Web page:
Carl Icahn won the battle to control Dell Inc. (DELL) with one quick action. He walked away from the competition to run a company that has no future. After months in which he tried to convince investors of the extremely modest price Michael Dell and his financial supporters were willing to pay to take Dell private, Icahn said he was beaten -- outflanked -- after he used his powers of persuasion to make the case that ancient technology has a future in a world that years ago passed it by.
The case that the end of Icahn's bid will serve him well financially has two parts. The first is that a special committee of the PC company's board made a negative assessment of Dell's prospects. The other is the recent trend of Dell's earnings. Revenue reported for the most recent quarter was flat at $14.5 billion. The bottom line disintegrated -- down from $732 million in the same period a year ago to $204 million. At that rate, a new owner of Dell may have trouble servicing buyout debt through the results of company operations.
The death of the personal computer has been a major theme of the wave of consumer electronics preferences for smartphones and tablets. All research about global PC shipments and smartphone adoption has shown this is true. Furthermore, the results of earnings at Dell's main rival, Hewlett-Packard Co. (HPQ), prove that public company trends support the notion of a long-term PC company problem. So does the market's perception of companies supported by PC sales, particularly Intel Corp. (INTC) and Microsoft Corp. (MSFT).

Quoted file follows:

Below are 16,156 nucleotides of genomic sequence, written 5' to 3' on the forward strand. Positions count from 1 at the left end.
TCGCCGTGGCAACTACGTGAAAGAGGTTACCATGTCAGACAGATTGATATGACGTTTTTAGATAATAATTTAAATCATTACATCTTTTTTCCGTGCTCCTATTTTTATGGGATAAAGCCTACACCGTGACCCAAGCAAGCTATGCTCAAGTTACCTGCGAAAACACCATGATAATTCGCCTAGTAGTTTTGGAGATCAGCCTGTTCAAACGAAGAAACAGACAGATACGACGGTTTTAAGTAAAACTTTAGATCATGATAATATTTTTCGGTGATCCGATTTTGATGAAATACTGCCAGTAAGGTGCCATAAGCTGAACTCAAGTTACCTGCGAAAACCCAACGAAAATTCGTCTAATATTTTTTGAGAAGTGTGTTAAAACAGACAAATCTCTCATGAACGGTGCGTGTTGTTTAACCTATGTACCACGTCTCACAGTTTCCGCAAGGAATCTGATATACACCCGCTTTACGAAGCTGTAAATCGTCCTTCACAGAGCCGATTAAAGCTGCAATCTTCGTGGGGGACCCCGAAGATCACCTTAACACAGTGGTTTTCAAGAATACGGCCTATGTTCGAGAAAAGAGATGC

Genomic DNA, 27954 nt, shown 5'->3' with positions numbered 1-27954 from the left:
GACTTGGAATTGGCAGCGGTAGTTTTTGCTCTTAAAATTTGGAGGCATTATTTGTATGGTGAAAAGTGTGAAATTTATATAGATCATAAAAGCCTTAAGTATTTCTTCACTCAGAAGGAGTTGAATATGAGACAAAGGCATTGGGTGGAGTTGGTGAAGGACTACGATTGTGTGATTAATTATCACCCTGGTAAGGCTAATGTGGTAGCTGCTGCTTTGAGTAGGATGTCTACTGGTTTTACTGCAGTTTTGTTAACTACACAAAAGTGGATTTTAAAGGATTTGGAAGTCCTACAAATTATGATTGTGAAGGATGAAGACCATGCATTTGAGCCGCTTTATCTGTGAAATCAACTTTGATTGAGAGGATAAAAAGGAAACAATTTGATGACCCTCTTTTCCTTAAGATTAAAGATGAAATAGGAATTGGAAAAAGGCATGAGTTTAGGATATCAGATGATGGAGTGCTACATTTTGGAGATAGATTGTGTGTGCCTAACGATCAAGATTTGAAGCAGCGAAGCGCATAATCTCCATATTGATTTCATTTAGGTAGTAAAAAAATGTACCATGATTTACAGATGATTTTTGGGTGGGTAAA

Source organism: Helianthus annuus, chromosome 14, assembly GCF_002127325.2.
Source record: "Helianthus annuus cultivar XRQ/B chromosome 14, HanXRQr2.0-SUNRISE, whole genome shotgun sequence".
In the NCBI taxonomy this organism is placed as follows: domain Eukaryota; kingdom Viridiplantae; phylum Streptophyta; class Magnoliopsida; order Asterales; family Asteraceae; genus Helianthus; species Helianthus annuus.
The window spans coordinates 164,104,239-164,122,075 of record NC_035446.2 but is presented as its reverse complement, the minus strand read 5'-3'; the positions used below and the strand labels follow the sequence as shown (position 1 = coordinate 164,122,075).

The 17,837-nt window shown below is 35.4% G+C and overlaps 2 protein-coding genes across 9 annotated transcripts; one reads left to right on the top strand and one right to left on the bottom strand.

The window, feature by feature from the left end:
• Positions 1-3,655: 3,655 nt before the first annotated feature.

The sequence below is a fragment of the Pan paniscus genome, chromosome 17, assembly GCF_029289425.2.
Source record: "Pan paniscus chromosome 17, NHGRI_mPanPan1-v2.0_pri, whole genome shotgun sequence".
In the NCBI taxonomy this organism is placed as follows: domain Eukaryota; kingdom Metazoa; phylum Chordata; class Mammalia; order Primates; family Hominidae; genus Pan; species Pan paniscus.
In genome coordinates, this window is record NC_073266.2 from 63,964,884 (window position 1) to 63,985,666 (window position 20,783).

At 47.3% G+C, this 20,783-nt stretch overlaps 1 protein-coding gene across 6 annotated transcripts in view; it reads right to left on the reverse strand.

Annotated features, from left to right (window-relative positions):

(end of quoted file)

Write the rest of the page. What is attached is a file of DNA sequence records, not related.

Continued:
One other reason that Icahn is fortunate has not been mentioned very often. Michael Dell is at the center of every major decision that has ruined the company. That does not bode well, since he will keep his job once the company is no longer a public corporation. Of course, Icahn would have thrown out Michael Dell, but there is an extent to which Dell's decisions have crippled the firm in a way that digging it out of its current trouble will be impossible. Dell's share price is off by 25% over the past five years, while the S&P 500 is up more than 30%. Even the most skilled management in the world may be unable to reverse that attrition in value.
Icahn has had a string of victories recently as he has taken a position in companies that are poorly managed and has gained some say in how they are operated. In Dell's case, he is well rid of that chance.
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